4. Taste sauce, and add salt and pepper to taste (I usually start with a teaspoon of each of these).  If you want more spice than the Ro-Tel tomatoes gave it, add a few shakes of Tabasco or a little cayenne pepper.  Add Worcestershire sauce if it needs a sweeter, smokier flavor--a tablespoon would be good to start.
  5. Add the shrimp to the pan, cover, and simmer the shrimp in the sauce for about 8 minutes, checking and stirring often.  The shrimp are done when they are opaque and curled.  
With grits, makes 8 to 10 tapas servings, or 4 main-course servings.

Note:  If you're not serving this right away, leave the shrimp slightly underdone and cover the pan until serving time.  They'll continue to steam in the hot sauce and be just right when you need them.

* * *

In a dedicated effort to offer at least ONE lighter dish, I made shrimp tacos with a maque choux salsa.  Maque choux (say "mock shoe") is a traditional smothered-corn type of side dish said to have been introduced to French and Spanish settlers by Native American tribes, who were great users of corn.  Plenty of maque choux recipes turn the dish into a main course by adding crawfish or shrimp, so I figured a maque choux salsa would work well with a shrimp taco.  I basically just took standard maque choux vegetables (corn, bell pepper, and onion), and didn't cook them, and added jalapeno, cilantro, and some typical salsa ingredients.  The corn was so sweet and tender I didn't even blanch it.

I cut the shrimp in half lengthwise so they wouldn't be so fat inside the little taco shells, but you could also leave them whole.

Shrimp Tacos with Maque Choux Salsa

For the shrimp:
  • 1 1/2 pounds large shrimp, peeled, deveined, and halved lengthwise
  • 3 tablespoons olive oil
  • 4 cloves garlic, minced
  • few shakes Tabasco
  • 1/2 teaspoon ground cumin
  • 1/2 teaspoon chili powder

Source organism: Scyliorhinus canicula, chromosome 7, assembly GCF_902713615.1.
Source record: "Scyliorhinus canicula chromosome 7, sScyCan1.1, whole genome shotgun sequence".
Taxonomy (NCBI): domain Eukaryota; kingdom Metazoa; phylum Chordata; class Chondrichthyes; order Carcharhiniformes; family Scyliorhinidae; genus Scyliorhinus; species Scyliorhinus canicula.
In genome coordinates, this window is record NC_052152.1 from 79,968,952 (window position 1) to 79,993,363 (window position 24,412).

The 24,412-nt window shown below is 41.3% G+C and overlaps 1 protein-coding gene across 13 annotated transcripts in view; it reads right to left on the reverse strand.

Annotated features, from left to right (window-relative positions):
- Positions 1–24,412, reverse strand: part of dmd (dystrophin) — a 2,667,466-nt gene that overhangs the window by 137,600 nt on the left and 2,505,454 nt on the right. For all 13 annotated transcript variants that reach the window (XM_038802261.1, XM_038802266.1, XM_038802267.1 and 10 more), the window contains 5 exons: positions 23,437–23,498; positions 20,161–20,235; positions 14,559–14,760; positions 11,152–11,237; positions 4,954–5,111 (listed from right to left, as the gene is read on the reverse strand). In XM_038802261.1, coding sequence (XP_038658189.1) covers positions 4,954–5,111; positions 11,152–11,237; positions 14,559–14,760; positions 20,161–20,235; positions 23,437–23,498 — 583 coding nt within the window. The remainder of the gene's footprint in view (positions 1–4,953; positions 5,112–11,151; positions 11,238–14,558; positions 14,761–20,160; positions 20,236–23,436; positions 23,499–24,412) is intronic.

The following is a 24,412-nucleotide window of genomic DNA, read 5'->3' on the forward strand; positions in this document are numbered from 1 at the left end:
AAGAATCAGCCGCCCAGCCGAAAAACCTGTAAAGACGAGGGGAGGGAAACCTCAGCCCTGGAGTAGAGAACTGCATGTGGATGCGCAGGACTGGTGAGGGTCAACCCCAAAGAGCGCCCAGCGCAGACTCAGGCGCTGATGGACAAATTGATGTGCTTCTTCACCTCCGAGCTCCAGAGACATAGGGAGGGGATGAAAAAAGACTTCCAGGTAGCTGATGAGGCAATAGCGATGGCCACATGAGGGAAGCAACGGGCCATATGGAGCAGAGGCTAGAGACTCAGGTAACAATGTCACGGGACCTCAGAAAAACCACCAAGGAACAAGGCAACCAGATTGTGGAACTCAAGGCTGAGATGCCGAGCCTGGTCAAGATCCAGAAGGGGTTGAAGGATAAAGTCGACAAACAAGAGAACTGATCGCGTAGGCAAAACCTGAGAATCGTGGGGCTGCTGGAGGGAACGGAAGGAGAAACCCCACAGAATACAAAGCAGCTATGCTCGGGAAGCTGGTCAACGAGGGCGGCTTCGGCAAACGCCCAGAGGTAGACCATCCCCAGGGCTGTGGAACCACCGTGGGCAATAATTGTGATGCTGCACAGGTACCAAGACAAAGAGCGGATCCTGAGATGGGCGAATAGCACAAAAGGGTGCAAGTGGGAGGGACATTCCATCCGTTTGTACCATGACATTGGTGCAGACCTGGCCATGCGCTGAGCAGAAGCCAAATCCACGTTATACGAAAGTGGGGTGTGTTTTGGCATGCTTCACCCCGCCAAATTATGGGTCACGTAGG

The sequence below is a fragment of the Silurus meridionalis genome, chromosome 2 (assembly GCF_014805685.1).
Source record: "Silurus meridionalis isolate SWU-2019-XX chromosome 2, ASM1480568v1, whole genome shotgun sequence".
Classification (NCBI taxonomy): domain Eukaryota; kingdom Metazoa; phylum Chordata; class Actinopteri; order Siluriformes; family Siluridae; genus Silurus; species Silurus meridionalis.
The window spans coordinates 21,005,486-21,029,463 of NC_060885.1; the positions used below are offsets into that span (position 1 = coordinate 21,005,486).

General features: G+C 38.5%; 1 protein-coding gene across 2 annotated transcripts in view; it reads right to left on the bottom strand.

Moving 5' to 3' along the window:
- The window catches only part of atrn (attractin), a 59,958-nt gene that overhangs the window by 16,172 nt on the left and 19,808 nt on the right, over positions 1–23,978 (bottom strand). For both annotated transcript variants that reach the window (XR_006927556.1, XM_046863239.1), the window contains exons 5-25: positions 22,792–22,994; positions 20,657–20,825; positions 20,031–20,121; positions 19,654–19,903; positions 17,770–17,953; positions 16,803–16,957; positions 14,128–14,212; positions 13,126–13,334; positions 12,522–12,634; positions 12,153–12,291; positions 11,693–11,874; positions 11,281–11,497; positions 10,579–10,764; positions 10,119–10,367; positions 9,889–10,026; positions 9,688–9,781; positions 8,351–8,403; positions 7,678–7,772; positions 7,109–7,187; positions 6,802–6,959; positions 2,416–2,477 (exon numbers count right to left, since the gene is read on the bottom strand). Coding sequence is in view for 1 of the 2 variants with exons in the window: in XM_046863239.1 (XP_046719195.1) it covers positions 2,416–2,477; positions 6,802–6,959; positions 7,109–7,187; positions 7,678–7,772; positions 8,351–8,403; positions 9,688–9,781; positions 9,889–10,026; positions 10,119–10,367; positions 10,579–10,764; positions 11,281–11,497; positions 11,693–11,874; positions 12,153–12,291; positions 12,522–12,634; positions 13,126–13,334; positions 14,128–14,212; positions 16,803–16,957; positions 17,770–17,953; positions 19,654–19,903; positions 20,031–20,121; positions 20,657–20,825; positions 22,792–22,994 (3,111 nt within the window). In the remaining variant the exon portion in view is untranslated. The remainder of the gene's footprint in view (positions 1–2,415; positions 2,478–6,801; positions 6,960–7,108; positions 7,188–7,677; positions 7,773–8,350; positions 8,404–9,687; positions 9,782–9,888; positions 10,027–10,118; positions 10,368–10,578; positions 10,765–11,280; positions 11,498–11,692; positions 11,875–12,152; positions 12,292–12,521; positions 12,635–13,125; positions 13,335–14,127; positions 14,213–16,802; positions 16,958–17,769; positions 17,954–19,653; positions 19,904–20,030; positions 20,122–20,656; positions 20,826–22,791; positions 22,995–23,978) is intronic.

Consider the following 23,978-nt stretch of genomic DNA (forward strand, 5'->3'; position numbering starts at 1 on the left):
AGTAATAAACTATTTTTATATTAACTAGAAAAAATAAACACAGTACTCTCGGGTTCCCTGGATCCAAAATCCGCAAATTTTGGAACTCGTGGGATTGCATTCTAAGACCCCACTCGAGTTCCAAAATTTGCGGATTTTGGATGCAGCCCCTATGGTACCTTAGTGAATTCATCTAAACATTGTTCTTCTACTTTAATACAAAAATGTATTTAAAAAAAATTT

1. Combine the shrimp and remaining ingredients in a medium bowl, cover, and marinate in the refrigerator for one to three hours.  
  2. When ready to cook, remove shrimp from the refrigerator and let come to room temperature for about 15 minutes.
  3. Heat a medium nonstick skillet over medium heat.  Add shrimp and marinade, and saute for about 10 minutes, stirring, until shrimp are cooked through.
For the salsa:
  • 1 cup sweet corn kernels (cut from 2 ears freshly shucked corn)
  • 1/4 cup minced red onion
  • 1/2 cup sliced scallions (green and white parts)
  • 1/2 cup minced red bell pepper
  • 1 jalapeno pepper, minced (take out seeds for a milder heat)
  • 2 tablespoons extra-virgin olive oil
  • 2 tablespoons red wine vinegar
  • few shakes Tabasco
  • 1/4 teaspoon cayenne pepper
  • salt and black pepper to taste
  • 1/2 cup chopped fresh cilantro
  • juice of one lime
  1. Combine corn, onion, scallion, bell pepper, jalapeno, olive oil, and vinegar in a medium bowl.
  2. Add Tabasco, cayenne pepper, and a little salt and pepper.  Taste and adjust seasonings.  
  3. Cover and refrigerate for a few hours to let flavors meld.  Or, if you don't have time for that, let sit at room temperature for as long as you can.
  4. Just before serving, stir in cilantro and lime juice.  Taste and adjust seasonings again.
For tacos:
  • 16 small corn tortillas (3.5" diameter)
  • optional garnishes: sour cream, shredded lettuce, diced tomato
  1. Heat oven to 350.
  2. Stack tortillas and wrap them in foil, sealing tightly.  Place them in the oven for about 30 minutes to heat through and soften.
  3. Use two tortillas per taco (the outer tortilla is a safety net in case the inner tortilla breaks; some people like to eat both).  Add a few warm shrimp to each taco, top with a couple spoonfuls of salsa, add any additional toppings you like, and eat!
Servings: makes 8 tapas-sized tacos, or 4 normal-sized.


Sunday, May 2, 2010

high standards, surpassed expectations, and getting a little awesome

I was talking to my friend Chana the other day about dining in New Orleans, and we have the same philosophy:

1. If you charge $5 for something, it doesn't have to be fantastic. Kudos to you if it
is fantastic. 

2. If you charge $40 or $50 for something, it better be awesome. It better
not be something that I can taste and say, "You know, I think I could make this better." 

We're just trying to get the best dollar-to-awesomeness ratio that we can, and in a city where the prices can be as high as diners' expectations of the food, that's important.

We went to
August the other day for a celebratory family lunch (see #2, above). I've only been to one other John Besh restaurant, Luke, but I've been there a few times and enjoyed it. The food at Luke is not fine dining, but it's quality. August is in a different league of dining experiences, along with places like Stella!, Herbsaint, and Bayona, where you arrive expecting a fantastically prepared meal and usually leave shaking your head in disbelief of how good it truly was (see #2, above, again).

They served an amuse bouche of a fish fumet over a savory custard, topped with caviar, in an eggshell, with a brioche crouton.  I should just tell you right now, things are only going to get better here, so go ahead and laugh, or curse, or book your flight to New Orleans, or whatever you gotta do to get through it.